OMG at OMB: A (Depressing?) Memo from 1970

Home Forums Budgeting OMG at OMB: A (Depressing?) Memo from 1970

This topic contains 3 replies, has 3 voices, and was last updated by  Sam Allgood 8 years, 5 months ago.

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  • #111425

    John O’Leary

    My latest column on looks at a memo from the earliest days of the federal Office of Management and Budget. Written by a 33 year old Deputy Under Secretary Fred Malek, the memo was intended “to highlight some of the major problems in managing the federal government.”

    The memo is a gem. The depressing part how many of the challenges noted in a memo from 1970 still exist today.

    Are we stuck or what? Consider Malek’s observations from 40 years ago:

    Insight #1 – “Management considerations are often given insufficient attention when policies are being developed.” Still true today. The architects of policy in Congress tend to focus on the political features of a new program, as opposed to crafting something that is implementable.

    Co-author Bill Eggers and I found that federal managers were still frustrated by this “design-free design” problem today. The Medicare Prescription Drug benefit’s disastrous early days can be chalked up to a design that didn’t give adequate attention to implementation issues.

    Insight #2 – “Neglect of Less Visible Tasks” Malek notes that politicians tend to focus on the next new thing, and ignore the successful implementation of last year’s program. The result, says Malek, is “a tremendous lack of follow-through…”

    Has anything changed here? Politicians have their picture taken at the bill signing ceremony, but they are nowhere to be found when the grunt work of implementation actually takes place.

    Insight #3 – “Inability to Measure Results” Here, Malek argues that our tendency to ignore follow through is exacerbated by a lack of measurable results. In one sense, performance measurement has come a long way since 1970. But despite all the measuring and reporting, are we getting better results?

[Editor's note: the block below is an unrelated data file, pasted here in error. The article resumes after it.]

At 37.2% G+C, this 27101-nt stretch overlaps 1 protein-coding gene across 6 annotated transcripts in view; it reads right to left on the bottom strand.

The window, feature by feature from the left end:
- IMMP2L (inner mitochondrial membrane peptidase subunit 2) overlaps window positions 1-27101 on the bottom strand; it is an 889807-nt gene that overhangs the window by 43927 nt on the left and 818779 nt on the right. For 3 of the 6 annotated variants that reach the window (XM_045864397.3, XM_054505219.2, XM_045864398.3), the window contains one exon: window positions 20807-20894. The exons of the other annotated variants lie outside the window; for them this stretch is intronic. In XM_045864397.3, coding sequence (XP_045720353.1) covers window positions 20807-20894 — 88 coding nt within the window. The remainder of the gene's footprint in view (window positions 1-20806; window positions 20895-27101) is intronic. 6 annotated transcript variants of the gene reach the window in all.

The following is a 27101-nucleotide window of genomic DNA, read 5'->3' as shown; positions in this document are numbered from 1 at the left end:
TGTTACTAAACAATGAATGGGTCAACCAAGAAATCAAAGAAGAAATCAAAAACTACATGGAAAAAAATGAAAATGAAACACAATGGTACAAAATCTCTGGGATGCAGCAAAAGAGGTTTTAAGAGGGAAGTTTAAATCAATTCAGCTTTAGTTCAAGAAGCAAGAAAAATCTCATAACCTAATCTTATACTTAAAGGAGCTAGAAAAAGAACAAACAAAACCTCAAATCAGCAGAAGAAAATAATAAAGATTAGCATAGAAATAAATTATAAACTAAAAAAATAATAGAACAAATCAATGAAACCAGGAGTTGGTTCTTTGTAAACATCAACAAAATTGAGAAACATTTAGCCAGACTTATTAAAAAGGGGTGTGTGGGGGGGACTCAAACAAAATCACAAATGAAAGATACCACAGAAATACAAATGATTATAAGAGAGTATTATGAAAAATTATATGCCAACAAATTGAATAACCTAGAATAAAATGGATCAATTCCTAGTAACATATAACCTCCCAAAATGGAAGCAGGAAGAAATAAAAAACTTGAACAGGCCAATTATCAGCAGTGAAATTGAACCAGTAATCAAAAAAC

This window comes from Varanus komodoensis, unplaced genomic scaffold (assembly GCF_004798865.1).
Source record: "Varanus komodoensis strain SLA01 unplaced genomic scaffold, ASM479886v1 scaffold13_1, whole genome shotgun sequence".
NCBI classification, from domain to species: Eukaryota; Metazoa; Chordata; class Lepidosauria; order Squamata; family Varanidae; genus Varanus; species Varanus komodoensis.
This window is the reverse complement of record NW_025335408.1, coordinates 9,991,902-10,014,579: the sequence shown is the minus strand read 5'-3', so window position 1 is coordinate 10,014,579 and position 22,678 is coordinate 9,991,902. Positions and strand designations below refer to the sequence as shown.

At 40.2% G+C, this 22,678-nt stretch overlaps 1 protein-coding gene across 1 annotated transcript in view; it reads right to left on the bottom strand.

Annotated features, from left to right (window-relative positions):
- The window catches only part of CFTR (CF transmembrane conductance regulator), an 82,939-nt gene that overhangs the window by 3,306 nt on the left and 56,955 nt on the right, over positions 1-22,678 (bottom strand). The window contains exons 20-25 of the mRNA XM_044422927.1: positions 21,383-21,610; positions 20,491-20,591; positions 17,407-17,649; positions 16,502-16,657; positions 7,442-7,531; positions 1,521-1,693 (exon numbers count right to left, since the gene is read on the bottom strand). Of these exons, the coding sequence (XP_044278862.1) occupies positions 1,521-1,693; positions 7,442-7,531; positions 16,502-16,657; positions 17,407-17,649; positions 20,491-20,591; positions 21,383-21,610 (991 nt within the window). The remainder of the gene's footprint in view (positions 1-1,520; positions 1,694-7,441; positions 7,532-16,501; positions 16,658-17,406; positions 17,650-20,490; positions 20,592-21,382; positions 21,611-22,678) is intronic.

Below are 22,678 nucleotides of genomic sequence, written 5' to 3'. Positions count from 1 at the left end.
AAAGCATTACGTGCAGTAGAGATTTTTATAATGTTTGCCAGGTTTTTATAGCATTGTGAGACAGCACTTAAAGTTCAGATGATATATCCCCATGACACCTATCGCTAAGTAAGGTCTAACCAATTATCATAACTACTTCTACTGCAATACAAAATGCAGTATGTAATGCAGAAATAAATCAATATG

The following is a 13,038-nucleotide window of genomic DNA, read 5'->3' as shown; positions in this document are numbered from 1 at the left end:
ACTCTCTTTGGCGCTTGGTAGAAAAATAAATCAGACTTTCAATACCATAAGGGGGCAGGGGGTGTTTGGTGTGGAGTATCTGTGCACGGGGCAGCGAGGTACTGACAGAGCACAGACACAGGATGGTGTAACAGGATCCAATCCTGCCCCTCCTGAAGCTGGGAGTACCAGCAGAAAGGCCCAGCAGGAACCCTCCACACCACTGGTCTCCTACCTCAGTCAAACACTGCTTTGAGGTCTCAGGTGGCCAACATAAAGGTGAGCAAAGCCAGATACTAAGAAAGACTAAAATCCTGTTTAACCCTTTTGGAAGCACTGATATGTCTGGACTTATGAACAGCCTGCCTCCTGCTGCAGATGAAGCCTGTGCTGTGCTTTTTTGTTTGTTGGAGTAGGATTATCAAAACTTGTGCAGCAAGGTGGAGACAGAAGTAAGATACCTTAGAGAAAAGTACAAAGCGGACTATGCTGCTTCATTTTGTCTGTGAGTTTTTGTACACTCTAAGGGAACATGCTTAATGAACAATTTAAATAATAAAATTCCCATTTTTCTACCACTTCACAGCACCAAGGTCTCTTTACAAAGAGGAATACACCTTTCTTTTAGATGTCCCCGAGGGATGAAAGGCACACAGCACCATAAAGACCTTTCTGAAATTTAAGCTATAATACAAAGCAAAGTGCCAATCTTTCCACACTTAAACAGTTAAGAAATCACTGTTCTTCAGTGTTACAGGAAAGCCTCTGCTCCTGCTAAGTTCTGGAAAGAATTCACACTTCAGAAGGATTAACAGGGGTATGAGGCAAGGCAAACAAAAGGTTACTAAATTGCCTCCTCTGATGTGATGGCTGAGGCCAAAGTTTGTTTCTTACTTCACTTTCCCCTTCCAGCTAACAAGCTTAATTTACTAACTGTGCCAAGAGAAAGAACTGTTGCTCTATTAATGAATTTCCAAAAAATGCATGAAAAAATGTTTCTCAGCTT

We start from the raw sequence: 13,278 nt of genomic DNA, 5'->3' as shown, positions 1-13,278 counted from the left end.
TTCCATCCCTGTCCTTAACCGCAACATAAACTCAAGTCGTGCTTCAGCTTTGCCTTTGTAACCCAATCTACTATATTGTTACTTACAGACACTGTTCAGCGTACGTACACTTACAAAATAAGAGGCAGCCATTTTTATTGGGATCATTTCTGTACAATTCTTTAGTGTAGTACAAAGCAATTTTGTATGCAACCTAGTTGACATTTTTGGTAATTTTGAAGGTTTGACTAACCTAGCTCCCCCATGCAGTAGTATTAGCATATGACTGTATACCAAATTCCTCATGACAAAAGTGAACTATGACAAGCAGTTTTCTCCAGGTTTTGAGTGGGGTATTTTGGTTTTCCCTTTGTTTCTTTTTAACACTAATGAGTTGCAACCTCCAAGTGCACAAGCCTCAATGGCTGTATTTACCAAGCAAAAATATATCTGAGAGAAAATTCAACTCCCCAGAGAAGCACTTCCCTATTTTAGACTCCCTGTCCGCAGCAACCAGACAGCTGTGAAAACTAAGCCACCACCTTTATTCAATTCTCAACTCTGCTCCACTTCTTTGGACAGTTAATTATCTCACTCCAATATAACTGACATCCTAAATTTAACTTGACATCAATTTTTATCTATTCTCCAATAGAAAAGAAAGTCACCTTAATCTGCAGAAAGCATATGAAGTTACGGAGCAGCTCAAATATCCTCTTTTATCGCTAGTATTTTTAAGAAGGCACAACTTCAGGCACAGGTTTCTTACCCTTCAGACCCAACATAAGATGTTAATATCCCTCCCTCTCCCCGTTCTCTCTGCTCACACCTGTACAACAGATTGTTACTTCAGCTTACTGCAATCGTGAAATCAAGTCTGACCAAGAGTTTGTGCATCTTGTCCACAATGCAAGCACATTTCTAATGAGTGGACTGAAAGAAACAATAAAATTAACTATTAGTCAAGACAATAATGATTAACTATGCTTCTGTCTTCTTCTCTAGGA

Insight #4 – “Poor working relationships with State and Local Governments.”

    I think we can safely say this challenge endures.

    Insight #5 – “Organization.” Malek here specifically points to the fact that bureaucracies spring up around individual pieces of legislation, and thus encourage a “silo” structure where numerous, uncoordinated federal stovepipes are serving, or attempting to serve, the same population.” True in 1970, true in 2010.

    I stumbled upon the Malek memo thanks to an article by Jitinder Kohli and John Griffith of the Center for American Progress. As they put it: “Malek’s insights are far from groundbreaking. Indeed, the document’s power today is not its freshness, but its disheartening endurance.”

    But should we be disheartened?

    What do you think, GovLoopers? Are we running after a retreating horizon, no closer to good federal management today? Or have things actually gotten better, and we just don’t read about the successes in the press?

  • #111431

    Sam Allgood

    At least with the growth of the internet and its capability to inform the people, many people are more informed and working at holding the decision-makers accountable.

  • #111429

    Dan McCosh

    In Canada, Alberta to be specific, I think consultation with all stakeholders has improved markedly over my careet. I have seen much consultation with, and money going to, municipalities and the terms of federal funding and policy interference is negotiated, not predetermined We have national level deputy minister and minsiter’s conferences on a variety of issues.

    On results, I think we have moved miles in terms of better understanding and communicating our intents for initiatives with business planning and cases that are common place . We still have work to do on measuring performance and being willing to admit that we did not make the bar.

    Where we have not dealt with the problems you outline, it is because us bureaucrats have tried to second guess, or worse to direct, the political decision makers instead of giving them the best information and alternatives that we can and letting them make the decision. Most politicians I have met want to do the right thing. When they don’t have good comprehensive information and choices, it is hard for them to sort through the special interests and the ideology.

  • #111427

    Steve Ressler

    Wow….scary…I was talking to a senior executive and he said the same about “Why IT projects failed.” They spent months writing a new paper about it…and results were same from 20 years ago

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